“One night two tall Hizbullah men--like those you see on TV around Nasrallah-- knocked at our door. When we opened, they pushed us aside and entered. One of them told me you either leave this neighborhood within days or you leave Amal and join us. I had to leave, not so much because I am fanatic about Amal but because Hizbullah is like a mafia, once you enter you can't get out.”
Sahar is a multazima, a Shi‘ite woman who publicly adheres to Hizbullah's notion of piety. Her cousin Fatimah had introduced me to her as I was conducting research on Hizbullah-run private schools where Sahar used to be a teacher. After a long conversation with Sahar, where she passionately explained how joining Hizbullah has transformed her life in positive ways, Fatimah and I left the house. Immediately after Sahar closed the door, Fatimah told me:
Please don't believe a word of what she is saying, this isn't the truth, Hizbullah members knock on everybody's door here and offer them money so they wear this style of hijab and say these things. They knocked at our door too. Sahar needs money, her sister in Canada doesn’t send enough and she can't find a job otherwise. I know her, she used to be so different, this is all nonsense what she is repeating.
A Shi‘ite woman who had a small eatery in Bir al-‘Abid (a Shiite neighborhood as well) told me she was warned several times by Hizbullah members to remove some posters from inside her store as well as the sign of her restaurant which depicted a non-muhajiba woman. The owner, herself muhajiba and considering herself deeply pious and engaged in weekly Husayniyya activities removed those items in fear of losing her business but complained to me about the coercive methods in Hizbullah controlled areas where according to her:
Hizbullah is creating a two class system, those who follow Hizbullah and enjoy higher living standards than those who don't and fall out of any social network.
Controlling the public space, cleansing the neighborhood from political opponents, threats of cutting social services, and physical punishments, are some of Hizbullah's coercive methods to create an image of a homogeneous and committed followers in al-Dahiyya. While other non-Shi‘ite political factions engaged in similar activities during the Lebanese civil war, and control the voting voices through cash payments, provisions, and social services, Hizbullah is the only Lebanese party who has been saved from academics otherwise critical eyes in this respect.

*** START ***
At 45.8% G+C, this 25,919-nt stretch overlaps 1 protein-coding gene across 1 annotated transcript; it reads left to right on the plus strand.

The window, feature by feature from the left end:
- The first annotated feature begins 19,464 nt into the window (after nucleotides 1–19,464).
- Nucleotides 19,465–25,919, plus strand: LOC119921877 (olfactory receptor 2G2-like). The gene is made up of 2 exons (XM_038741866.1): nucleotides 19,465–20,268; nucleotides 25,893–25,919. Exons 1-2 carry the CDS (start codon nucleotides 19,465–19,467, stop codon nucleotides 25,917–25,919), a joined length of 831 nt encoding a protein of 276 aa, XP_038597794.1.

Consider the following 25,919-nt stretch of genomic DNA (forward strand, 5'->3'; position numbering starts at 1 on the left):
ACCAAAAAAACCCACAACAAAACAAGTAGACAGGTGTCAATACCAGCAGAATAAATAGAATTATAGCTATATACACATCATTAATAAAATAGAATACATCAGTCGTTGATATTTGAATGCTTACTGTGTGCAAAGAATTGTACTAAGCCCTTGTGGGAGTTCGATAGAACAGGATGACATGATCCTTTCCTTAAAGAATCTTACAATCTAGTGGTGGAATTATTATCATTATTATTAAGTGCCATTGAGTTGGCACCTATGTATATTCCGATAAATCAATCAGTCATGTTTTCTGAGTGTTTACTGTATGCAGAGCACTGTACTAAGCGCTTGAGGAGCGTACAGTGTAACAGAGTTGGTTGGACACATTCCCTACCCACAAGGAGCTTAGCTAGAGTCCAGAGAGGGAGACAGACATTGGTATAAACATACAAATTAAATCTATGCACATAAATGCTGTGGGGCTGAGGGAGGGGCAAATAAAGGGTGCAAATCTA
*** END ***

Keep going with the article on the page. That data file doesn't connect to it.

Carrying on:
I heard plenty of such stories during my 13 months of stay in Beirut. Some are certainly true, some may not. I am aware that iltizam is a public performance of piety and that the question of intentions and inner motives is a complex one. I am also not suggesting that Hizbullah is utilizing social services to attract followers. The story is obviously more complicated than this. I merely want to point out that there are frictions in this resistance society and that the story of Hizbullah is incomplete if we shy away from its less appealing practices to create its ideal society. And it is exactly in its practices and visions of its ideal society that I see myself diverging from Hizbullah, despite sharing its anti-imperialism.
Do democratic leftist academics accept Hizbullah's agendas and visions of a moral society? Do they believe that in the long run the Lebanese system will balance out what they believe to be Hizbullah’s less attractive projects while allowing for its more appealing programs to come to action? What is the reason to believe that Hizbullah has abandoned its goal to establish an Islamic State in Lebanon? In an attempt to present Hizbullah as modern some scholars play into a western hegemonic discourse of progress in which the establishment of an Islamic state does not fit. Therefore they downplay the possibility of an Islamic state by pointing to the improbability of it in the Lebanese context and continue with fitting Hizbullah’s projects and practices into liberal categories.
In other words, what do we defend when we defend Hizbullah in front of a Western audience? Is it simply that we emphasize the right of self defense and highlight Israel's atrocities in Lebanon and in Palestine? Do we awe its social services when put in the context of Lebanon's failing state? Or are we admiring also its vision of a moral society and public ethics according to their interpretation of shari‘a that is ultimately what all of Hizbullah's actions are geared towards? When defending Hizbullah do we also agree that Islam is superior to Christianity? That hijab is an indispensable part of a woman's dress?
I respect those academics who agree with Hizbullah's political and social program, but I address those who appropriate Hizbullah's anti-imperialist rhetoric all the while decontexualizing it. All I want to suggest here is that there needs to be room for critique of Hizbullah without being labeled conservative, pro-Zionist, or biased secular. That if we do not entirely agree with Hizbullah's program, we can instead point to other existing anti-imperialist voices in the Middle East. The debate need not to be a zero-sum game between Hizbullah's Islamism and US's brand of imperialism. In fact, academics should not reproduce the actors' rhetoric. The boundary between secularism and Islamism, and between imperialism and Islamism, leaks and within those ideologies there are many shades. For me at least, some are more appealing than others.